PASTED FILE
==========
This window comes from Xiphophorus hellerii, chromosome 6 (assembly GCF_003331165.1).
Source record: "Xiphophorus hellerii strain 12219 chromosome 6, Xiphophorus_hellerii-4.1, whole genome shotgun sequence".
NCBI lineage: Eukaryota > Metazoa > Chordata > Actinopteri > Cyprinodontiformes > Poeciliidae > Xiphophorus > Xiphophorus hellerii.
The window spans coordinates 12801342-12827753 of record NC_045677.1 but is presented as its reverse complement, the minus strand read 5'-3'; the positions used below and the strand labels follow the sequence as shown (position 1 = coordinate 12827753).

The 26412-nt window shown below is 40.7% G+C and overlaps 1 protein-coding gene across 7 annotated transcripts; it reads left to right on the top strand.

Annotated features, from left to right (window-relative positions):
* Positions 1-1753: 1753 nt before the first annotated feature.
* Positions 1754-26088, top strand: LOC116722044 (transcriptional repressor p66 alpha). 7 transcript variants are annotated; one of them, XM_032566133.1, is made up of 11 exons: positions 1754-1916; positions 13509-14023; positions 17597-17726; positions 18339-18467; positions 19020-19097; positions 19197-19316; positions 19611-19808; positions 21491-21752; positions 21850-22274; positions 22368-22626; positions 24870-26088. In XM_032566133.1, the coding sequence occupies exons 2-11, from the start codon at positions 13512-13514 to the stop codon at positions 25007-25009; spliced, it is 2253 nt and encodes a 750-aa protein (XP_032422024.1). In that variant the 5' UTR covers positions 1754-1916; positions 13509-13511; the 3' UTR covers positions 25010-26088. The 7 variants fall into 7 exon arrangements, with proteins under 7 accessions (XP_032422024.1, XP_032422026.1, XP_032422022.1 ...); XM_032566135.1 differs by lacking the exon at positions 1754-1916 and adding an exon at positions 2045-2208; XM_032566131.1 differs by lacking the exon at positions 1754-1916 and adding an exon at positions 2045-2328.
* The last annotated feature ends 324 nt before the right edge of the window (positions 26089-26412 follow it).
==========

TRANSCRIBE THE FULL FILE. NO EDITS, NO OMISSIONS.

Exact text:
This window comes from Xiphophorus hellerii, chromosome 6 (assembly GCF_003331165.1).
Source record: "Xiphophorus hellerii strain 12219 chromosome 6, Xiphophorus_hellerii-4.1, whole genome shotgun sequence".
NCBI lineage: Eukaryota > Metazoa > Chordata > Actinopteri > Cyprinodontiformes > Poeciliidae > Xiphophorus > Xiphophorus hellerii.
The window spans coordinates 12801342-12827753 of record NC_045677.1 but is presented as its reverse complement, the minus strand read 5'-3'; the positions used below and the strand labels follow the sequence as shown (position 1 = coordinate 12827753).

The 26412-nt window shown below is 40.7% G+C and overlaps 1 protein-coding gene across 7 annotated transcripts; it reads left to right on the top strand.

Annotated features, from left to right (window-relative positions):
* Positions 1-1753: 1753 nt before the first annotated feature.
* Positions 1754-26088, top strand: LOC116722044 (transcriptional repressor p66 alpha). 7 transcript variants are annotated; one of them, XM_032566133.1, is made up of 11 exons: positions 1754-1916; positions 13509-14023; positions 17597-17726; positions 18339-18467; positions 19020-19097; positions 19197-19316; positions 19611-19808; positions 21491-21752; positions 21850-22274; positions 22368-22626; positions 24870-26088. In XM_032566133.1, the coding sequence occupies exons 2-11, from the start codon at positions 13512-13514 to the stop codon at positions 25007-25009; spliced, it is 2253 nt and encodes a 750-aa protein (XP_032422024.1). In that variant the 5' UTR covers positions 1754-1916; positions 13509-13511; the 3' UTR covers positions 25010-26088. The 7 variants fall into 7 exon arrangements, with proteins under 7 accessions (XP_032422024.1, XP_032422026.1, XP_032422022.1 ...); XM_032566135.1 differs by lacking the exon at positions 1754-1916 and adding an exon at positions 2045-2208; XM_032566131.1 differs by lacking the exon at positions 1754-1916 and adding an exon at positions 2045-2328.
* The last annotated feature ends 324 nt before the right edge of the window (positions 26089-26412 follow it).